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Critical Thinking

07 - Acceptance and Centrism


This isn’t easy by any means. When you’ve come from polarisation, extreme opinions, heavy biases, deep ignorance, subjective belief-based world views, and belong to a tribal group, this is not easy. It is my view that in order to be accurate and evidence-driven you should do two things: 


-Accept how things are, and root yourself in centrism.




By acceptance I mean that you have to come to terms with some very unsettling and disappointing realities:

-You can never truly know something

-You might be wrong at any time

-The world doesn’t have to make sense

-You don’t have to have an opinion

-Opinions aren’t equal and shouldn’t be protected

-Objective standards of evidence exists

-There will always be people who know more than you

-The world is extremely complicated and simple answers don’t usually exist

-You are always going to be prone to biases and ignorance

-You will always be part of a tribal group


This might seem like a hopeless position to hold seeing as you essentially never know anything, there are always problems, nothing is for certain, and everything seems chaotic and unknowable. The funny thing is, is that that’s actually the complete opposite of how it is.

Accept that objective evidence exists

When you acknowledge that objective evidence not only exists, but is learnable, then you can not only take steps to learn what that is, but you can learn to become better at both spotting and evaluating it. Belief-based systems of subjective realities such as global conspiracies, an “agenda”, religion etc offer a comforting world-view-based outlook and easy generic sweeping explanations, whereas objective-based outlooks do not. 


What they do offer, however, is a reliable system for evaluating information. Information goes from something to be believed or disbelieved to something you can analyse, evaluate, and scrutinise. This puts the knowledge and power of information in your hands. You hold the means to accept or reject good and bad evidence, and the ability to see reliably what those things even are.


If someone claims something is a conspiracy or something “doesn’t feel right”, then you are able to test the claim, analyse it for its factual merit or accuracy, and decipher whether it’s true, false, or somewhere in between. With belief-based systems, this doesn’t happen. Indicated conspiracy = true, countering conspiracy-theories = false and that’s the end of it. You either believe it or you dont; you either see it or you don't. You’re a mental slave to your beliefs at that point. Objective evidence provides mental independence.

Accept that you are fallible

You don’t know everything, in fact, in the grand scheme of all possible subjects and specialisms in this world - you don’t really know very much at all. It is an ignorant position to think that after hearing a talking point or spending a few days on Google searches that you are now fully informed on a subject.


Even seasoned experts are capable of being incorrect in their assessments. This is why taking one person’s word isn’t reliable or useful. Experts in virology will still be prone to the fundamental human biases which cloud our judgement. Psychology students were prone to (but less so than average people) the conjunction fallacy. We are all fundamentally human, and as such, we are all fundamentally flawed.


Take myself for example. I used to believe conspiracy documentaries and the word of chiropractors at face value. I knew virtually nothing about science despite having really good grades in school. I was ignorant to a huge amount of things in this world - I didn’t even know what left and right-wing were while repeating far-right conspiracy theories. I turned that around. I still make mistakes. Science is difficult - it’s really difficult.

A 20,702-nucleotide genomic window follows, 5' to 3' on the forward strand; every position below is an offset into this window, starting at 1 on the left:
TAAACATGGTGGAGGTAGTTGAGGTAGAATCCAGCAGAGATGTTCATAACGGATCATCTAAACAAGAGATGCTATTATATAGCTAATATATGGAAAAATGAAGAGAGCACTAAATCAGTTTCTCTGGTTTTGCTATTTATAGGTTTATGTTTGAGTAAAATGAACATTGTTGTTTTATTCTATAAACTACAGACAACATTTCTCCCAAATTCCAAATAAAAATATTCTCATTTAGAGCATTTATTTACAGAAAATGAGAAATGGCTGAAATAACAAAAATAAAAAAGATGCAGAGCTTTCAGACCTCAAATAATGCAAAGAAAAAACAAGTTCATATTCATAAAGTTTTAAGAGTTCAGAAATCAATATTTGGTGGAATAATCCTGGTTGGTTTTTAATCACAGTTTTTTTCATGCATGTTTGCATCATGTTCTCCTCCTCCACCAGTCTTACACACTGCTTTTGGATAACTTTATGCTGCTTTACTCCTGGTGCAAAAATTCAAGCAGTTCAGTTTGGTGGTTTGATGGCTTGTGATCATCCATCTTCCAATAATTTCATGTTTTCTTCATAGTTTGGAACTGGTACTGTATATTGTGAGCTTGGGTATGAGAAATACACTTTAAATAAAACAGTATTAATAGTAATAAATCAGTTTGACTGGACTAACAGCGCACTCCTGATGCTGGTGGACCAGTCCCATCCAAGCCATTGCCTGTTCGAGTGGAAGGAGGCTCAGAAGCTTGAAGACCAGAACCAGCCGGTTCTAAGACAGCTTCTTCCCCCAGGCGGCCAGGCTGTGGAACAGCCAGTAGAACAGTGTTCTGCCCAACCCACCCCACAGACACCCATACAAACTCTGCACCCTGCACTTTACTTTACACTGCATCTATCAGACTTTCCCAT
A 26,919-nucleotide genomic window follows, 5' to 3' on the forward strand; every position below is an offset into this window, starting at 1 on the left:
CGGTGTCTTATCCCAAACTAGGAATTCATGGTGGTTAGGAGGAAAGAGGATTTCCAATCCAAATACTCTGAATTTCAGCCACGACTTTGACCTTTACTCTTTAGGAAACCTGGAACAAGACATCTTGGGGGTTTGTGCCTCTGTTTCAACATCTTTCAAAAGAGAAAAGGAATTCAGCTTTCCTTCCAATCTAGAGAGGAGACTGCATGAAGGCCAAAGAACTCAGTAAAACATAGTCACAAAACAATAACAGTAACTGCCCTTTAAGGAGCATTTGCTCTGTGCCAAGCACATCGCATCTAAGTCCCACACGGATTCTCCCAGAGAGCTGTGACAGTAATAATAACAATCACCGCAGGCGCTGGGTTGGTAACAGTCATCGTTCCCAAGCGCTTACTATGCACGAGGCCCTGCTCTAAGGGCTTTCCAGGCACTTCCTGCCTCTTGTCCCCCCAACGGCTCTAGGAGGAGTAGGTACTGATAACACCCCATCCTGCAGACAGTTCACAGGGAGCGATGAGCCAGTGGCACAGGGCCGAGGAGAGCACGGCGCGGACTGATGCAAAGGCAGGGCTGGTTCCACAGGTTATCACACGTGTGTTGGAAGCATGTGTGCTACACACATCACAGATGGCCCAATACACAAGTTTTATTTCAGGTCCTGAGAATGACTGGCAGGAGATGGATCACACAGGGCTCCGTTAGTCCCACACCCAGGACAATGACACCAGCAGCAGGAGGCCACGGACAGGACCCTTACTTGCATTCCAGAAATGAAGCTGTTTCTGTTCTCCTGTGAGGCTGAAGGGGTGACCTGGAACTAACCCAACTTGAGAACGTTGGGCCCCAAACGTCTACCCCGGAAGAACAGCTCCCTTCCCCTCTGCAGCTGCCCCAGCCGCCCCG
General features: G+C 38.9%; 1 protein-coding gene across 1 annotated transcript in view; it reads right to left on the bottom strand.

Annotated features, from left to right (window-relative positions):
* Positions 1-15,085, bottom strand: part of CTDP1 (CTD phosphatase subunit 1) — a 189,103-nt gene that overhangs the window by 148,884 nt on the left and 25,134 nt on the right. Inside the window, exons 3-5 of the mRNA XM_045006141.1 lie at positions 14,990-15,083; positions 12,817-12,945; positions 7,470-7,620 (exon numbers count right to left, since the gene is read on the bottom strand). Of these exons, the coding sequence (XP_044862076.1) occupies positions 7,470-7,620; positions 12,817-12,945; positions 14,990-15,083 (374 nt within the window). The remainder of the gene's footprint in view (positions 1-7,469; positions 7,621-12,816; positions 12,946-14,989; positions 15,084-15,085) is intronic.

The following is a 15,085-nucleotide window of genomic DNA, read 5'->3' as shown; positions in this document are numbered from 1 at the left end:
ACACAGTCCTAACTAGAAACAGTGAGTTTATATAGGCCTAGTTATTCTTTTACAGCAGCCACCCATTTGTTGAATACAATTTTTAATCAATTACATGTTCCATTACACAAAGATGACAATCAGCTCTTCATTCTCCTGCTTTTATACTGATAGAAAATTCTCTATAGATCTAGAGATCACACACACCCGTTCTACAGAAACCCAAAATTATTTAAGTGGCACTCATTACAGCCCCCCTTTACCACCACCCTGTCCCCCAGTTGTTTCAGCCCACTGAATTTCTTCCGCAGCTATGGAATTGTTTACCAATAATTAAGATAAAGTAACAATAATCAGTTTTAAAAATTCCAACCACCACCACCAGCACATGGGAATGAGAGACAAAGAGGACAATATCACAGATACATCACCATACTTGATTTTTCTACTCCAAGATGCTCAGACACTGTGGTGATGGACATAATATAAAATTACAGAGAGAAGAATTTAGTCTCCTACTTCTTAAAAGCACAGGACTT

Sometimes I misread things and got things wrong, and that’s ok. It’s part of learning. Never assume you’re unquestionably correct - you can always be mistaken. That’s the point in my alterations page: to show transparency. If your base for opinion is evidence and proper reasoning, then your opinion will change as the evidence evolves. This is the nature of evidence-based views.


Accept and recognise your own biases and ignorance

You are prone to biases and ignorance on many subjects - it’s just how humans are. We are fundamentally flawed creatures, many of whom don’t even understand or realise these flaws. It’s not a self-defeating proposition to recognise your errors as it allows for error correction. Error correction shows you understand your flaws but are above, not beneath them. 


We are all and will forever be ignorant to many of the things in this world. We hold and will likely always hold biases towards one thing or the other. We will likely always be a part of a tribal group in some fashion. What we need to do is minimise these things as much as possible. We do that by accepting and recognising them, so they can be minimised. 


Recognise and accept your ignorances. Recognise and correct for your biases. Recognise and correct for your tribal group. This goes perfectly into the next section.


Accept that things don’t have to make sense

Sometimes things don’t make sense. This might be because they are chaotic acts of randomness. It might mean that we simply lack the insight and knowledge to understand what is going on. How do you know which is which? If you don’t already know and lack the tools to find out, then you won’t know. This is why it’s important to accept that things don’t have to make sense.


If you lack the knowledge to decipher current events, or events are chaotic and random, then I think it would be best to hold off having an opinion. If something happens and I haven’t verified things myself or looked into it, I make it very clear that I don’t have an opinion. What does this achieve?


Opinions are treated like possessions which is why they are defended from scrutiny. They are your opinions - they’re your own thing. They’re unique to you, and you own them. This is why opinions aren’t helpful. Once you have them they’re hard to change if your goal isn’t to change your opinion based on evidence.